Even with this added evidence, Keim suspects that if the NSABB would have voted against publishing the papers if they had returned in their original form. As it is, they had been revised. They do not contain any new data, but they have been rephrased to clarify some ambiguities. Fouchier said that he was granted more space by Science to explain the public health benefits of the research. Critically, while the original paper focused on the virus’s transmissibility, the new version clarifies the fact that the airborne mutants do not kill the ferrets they infect. “There was a misconception within the NSABB about the lethality of our virus,” says Fouchier. “The information was in the original but it was not as clear or explicit as it could have been.” Keim joked, “I suspect Ron will write papers differently for the rest of his life.” But that information also took its time to emerge into the public sphere. For months, the media and the public were labouring under the impression that the airborne mutants were just as deadly as their wild counterparts. This mistaken belief was only corrected in March. Other details may also be incorrect. It was widely reported that Fouchier’s virus is five mutations away from its wild cousins, but at the end of the press conference, he noted that he never said that. He only described a “handful” of mutations. Presumably, the actual details will emerge when the paper does. This raises an obvious question: why didn’t Fouchier, or anyone else in the know, correct the misconceptions as they were spreading? Fouchier says that he did not feel able to comment on the details while it was under review by Science, and then later by the NSABB. “We have to be really careful about how we communicate the details of the studies,” he says. “Only when I had permission to talk about this, and was encouraged to do so by the journal and the NIH, did we do so.”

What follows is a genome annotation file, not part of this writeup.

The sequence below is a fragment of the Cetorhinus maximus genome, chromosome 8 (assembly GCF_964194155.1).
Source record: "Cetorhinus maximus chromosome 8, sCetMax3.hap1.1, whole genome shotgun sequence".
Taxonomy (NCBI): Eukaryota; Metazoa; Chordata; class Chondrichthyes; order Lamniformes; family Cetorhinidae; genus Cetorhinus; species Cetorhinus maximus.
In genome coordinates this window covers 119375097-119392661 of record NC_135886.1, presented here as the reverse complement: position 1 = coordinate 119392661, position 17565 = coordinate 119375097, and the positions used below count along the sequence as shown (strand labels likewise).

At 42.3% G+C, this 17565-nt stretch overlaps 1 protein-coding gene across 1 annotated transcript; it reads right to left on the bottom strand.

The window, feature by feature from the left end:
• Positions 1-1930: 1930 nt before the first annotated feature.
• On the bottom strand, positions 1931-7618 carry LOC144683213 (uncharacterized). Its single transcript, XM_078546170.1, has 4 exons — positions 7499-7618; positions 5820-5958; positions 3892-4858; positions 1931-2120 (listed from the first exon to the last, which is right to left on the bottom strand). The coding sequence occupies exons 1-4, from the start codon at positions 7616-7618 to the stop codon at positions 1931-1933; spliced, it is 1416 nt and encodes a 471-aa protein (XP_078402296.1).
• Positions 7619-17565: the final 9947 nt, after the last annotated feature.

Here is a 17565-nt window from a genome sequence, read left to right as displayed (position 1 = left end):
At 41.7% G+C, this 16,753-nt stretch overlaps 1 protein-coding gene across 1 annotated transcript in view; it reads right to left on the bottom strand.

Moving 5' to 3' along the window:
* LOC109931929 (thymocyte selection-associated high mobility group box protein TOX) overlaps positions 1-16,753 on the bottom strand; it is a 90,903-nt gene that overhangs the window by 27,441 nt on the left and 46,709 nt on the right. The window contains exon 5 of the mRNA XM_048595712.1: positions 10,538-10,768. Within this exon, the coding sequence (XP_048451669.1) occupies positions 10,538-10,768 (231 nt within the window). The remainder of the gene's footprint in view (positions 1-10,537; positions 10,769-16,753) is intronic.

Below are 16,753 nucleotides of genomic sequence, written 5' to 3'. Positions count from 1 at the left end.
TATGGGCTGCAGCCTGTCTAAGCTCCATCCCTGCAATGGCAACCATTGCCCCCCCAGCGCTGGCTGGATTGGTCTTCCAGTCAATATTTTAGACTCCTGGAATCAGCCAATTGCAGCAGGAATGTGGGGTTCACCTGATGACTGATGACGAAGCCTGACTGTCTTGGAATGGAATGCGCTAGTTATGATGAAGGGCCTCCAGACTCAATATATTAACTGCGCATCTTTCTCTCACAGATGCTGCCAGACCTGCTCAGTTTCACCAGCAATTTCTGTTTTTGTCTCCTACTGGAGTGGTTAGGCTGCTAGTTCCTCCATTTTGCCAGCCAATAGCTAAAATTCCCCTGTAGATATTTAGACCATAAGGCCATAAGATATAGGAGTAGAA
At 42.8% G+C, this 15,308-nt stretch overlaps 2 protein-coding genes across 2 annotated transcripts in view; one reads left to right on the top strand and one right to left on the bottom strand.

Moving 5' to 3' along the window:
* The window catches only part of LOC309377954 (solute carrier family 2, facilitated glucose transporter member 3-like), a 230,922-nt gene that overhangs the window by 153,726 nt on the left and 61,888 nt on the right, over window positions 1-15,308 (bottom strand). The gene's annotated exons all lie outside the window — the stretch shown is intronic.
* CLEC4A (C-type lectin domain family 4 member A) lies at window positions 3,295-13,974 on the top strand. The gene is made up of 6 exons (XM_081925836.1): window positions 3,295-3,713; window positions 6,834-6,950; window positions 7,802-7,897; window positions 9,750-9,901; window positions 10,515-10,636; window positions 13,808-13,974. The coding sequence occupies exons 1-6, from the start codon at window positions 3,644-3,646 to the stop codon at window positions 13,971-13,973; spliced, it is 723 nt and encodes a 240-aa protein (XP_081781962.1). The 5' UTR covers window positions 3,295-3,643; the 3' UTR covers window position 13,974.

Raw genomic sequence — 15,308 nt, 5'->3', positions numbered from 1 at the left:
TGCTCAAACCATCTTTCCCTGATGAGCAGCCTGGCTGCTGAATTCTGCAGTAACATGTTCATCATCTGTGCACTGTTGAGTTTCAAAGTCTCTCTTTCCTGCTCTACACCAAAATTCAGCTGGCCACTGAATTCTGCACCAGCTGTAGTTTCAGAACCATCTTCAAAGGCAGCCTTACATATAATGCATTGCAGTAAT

Comment author: Craig_Heldreth 24 December 2011 07:27:18PM 0 points [-]